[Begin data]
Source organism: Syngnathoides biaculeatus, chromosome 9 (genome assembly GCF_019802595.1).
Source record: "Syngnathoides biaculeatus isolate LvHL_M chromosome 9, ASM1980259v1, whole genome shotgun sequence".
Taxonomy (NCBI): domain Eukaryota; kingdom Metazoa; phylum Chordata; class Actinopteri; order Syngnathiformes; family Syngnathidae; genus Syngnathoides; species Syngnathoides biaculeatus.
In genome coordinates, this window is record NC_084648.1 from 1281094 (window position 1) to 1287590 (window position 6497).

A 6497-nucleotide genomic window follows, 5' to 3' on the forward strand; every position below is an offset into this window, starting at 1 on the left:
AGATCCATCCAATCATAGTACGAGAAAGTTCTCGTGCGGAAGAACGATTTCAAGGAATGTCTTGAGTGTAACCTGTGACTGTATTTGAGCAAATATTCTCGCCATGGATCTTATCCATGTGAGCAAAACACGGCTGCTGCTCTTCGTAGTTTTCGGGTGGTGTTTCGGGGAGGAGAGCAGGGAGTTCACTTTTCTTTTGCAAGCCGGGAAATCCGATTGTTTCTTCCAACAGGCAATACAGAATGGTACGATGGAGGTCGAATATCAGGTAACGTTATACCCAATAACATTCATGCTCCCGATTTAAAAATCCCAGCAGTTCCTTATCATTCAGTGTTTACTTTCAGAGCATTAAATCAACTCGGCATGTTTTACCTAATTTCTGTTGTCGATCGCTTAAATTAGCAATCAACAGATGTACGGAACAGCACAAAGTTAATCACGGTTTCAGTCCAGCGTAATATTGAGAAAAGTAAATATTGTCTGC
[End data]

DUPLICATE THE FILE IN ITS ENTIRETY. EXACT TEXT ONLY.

Source organism: Syngnathoides biaculeatus, chromosome 9 (genome assembly GCF_019802595.1).
Source record: "Syngnathoides biaculeatus isolate LvHL_M chromosome 9, ASM1980259v1, whole genome shotgun sequence".
Taxonomy (NCBI): domain Eukaryota; kingdom Metazoa; phylum Chordata; class Actinopteri; order Syngnathiformes; family Syngnathidae; genus Syngnathoides; species Syngnathoides biaculeatus.
In genome coordinates, this window is record NC_084648.1 from 1281094 (window position 1) to 1287590 (window position 6497).

A 6497-nucleotide genomic window follows, 5' to 3' on the forward strand; every position below is an offset into this window, starting at 1 on the left:
AGATCCATCCAATCATAGTACGAGAAAGTTCTCGTGCGGAAGAACGATTTCAAGGAATGTCTTGAGTGTAACCTGTGACTGTATTTGAGCAAATATTCTCGCCATGGATCTTATCCATGTGAGCAAAACACGGCTGCTGCTCTTCGTAGTTTTCGGGTGGTGTTTCGGGGAGGAGAGCAGGGAGTTCACTTTTCTTTTGCAAGCCGGGAAATCCGATTGTTTCTTCCAACAGGCAATACAGAATGGTACGATGGAGGTCGAATATCAGGTAACGTTATACCCAATAACATTCATGCTCCCGATTTAAAAATCCCAGCAGTTCCTTATCATTCAGTGTTTACTTTCAGAGCATTAAATCAACTCGGCATGTTTTACCTAATTTCTGTTGTCGATCGCTTAAATTAGCAATCAACAGATGTACGGAACAGCACAAAGTTAATCACGGTTTCAGTCCAGCGTAATATTGAGAAAAGTAAATATTGTCTGC